As a new generation of accountants start and finish their schooling and training programs, more of them than ever are picking up coding and software development skills along the way. Some of this is the inherent pairing and value that an employee with both skill sets has to offer an employer (or their own independent accounting firm). Some of it is also a healthy paranoia for the day in which the software technology advances to the point that accounting is a rarefied profession. Nevertheless, writing your own custom software isn’t a slam-dunk decision, even for those with the skills and knowledge set to make it a viable option.
This possible future, in which accounting software, just one example, eliminates many of the accounting jobs as they exist today, isn’t going to happen overnight. It’s going to be an incremental process that’s still several years away, but there are already plenty of anecdotal examples that a lot of the early steps have already been taken. This past year, one of my friends became a casualty of this trend. He left his job as chief accounting officer for a glass etching company to take a mid-level but higher-paying job with a large industrial chemicals manufacturing company. He was looking forward to the new position and the challenges it provided. There was just one problem. To handle its accounting service needs, the company had hired two full-time accounting professionals, and within two weeks, the other new hire had written his own software program, which eliminated the need for a second full-time accountant.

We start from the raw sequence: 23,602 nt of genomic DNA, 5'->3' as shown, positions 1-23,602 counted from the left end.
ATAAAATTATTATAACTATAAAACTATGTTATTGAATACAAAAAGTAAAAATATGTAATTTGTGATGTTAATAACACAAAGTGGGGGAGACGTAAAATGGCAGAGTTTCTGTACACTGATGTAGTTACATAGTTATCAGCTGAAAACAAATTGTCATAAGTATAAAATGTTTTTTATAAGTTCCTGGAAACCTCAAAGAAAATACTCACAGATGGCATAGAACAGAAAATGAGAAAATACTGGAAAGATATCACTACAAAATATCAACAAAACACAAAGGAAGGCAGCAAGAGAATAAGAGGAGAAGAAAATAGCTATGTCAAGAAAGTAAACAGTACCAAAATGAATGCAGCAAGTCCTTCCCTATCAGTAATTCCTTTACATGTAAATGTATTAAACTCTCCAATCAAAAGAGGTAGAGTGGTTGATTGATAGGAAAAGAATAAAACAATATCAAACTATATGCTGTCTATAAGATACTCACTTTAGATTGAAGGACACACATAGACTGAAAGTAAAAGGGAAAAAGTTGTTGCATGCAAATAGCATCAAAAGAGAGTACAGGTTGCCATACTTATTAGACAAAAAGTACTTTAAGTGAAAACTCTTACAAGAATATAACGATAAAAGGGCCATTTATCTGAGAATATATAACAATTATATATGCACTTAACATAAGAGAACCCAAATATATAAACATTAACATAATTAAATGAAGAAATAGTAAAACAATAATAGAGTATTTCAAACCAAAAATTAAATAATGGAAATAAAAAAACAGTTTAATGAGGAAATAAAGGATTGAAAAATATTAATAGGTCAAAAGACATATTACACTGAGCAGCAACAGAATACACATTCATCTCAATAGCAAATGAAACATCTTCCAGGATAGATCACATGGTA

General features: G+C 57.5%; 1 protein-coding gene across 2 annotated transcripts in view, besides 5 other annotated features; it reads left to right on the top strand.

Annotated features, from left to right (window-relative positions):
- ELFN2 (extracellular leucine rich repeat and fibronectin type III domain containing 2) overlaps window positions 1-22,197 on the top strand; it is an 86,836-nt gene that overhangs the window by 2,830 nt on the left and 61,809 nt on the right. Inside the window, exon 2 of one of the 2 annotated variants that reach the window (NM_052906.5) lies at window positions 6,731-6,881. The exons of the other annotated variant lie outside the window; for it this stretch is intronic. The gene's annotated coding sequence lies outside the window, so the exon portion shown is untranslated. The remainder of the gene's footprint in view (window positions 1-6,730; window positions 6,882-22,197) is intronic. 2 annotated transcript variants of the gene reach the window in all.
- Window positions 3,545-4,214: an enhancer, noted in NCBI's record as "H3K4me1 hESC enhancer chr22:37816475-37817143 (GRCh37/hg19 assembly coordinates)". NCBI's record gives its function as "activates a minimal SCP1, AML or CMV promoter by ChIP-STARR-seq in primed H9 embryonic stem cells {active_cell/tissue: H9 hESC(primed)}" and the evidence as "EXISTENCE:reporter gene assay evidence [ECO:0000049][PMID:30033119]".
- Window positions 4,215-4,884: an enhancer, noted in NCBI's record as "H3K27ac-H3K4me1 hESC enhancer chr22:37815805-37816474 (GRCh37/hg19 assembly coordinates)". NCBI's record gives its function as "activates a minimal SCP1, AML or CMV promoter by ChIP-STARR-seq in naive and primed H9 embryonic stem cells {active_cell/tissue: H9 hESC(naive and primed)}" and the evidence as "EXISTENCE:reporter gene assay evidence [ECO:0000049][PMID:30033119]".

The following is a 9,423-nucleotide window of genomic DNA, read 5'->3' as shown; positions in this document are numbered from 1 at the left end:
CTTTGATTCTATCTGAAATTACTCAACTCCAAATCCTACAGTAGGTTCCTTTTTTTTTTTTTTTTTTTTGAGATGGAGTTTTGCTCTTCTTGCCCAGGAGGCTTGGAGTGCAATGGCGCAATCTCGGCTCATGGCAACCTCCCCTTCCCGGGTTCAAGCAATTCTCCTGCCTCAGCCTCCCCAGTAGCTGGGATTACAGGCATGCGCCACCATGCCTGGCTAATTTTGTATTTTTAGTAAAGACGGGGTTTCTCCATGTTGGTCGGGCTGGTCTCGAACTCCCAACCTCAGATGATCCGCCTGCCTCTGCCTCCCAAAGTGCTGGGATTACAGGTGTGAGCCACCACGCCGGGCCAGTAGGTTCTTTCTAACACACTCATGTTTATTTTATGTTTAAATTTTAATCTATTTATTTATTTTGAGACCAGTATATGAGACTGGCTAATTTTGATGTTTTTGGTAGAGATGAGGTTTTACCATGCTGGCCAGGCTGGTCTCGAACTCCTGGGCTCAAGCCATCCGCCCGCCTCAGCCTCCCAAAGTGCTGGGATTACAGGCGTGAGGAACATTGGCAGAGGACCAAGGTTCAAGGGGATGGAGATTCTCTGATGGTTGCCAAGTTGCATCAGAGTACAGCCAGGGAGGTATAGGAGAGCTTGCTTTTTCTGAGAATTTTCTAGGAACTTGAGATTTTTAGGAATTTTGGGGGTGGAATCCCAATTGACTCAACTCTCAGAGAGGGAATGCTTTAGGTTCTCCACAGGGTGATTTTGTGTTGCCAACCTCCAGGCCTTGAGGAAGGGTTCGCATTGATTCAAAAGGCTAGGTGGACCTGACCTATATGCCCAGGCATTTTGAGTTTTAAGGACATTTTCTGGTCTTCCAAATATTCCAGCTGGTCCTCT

My friend was out of work. But again, in a sign that the tidal wave shift toward software automation hasn’t yet arrived, my friend was able to enjoy his 8 weeks of severance pay and then secure another job, different but comparable to his former position, without much hassle.
Apart from what it may signal about the larger industry trends, this story also reminds us about why it’s important for business owners, CEOs, and company executives to make an attempt to understand every aspect of the company’s operations, including the accounting. Poor hiring decisions abound when companies fail to appreciate how quickly the landscape is changing for software accounting solutions.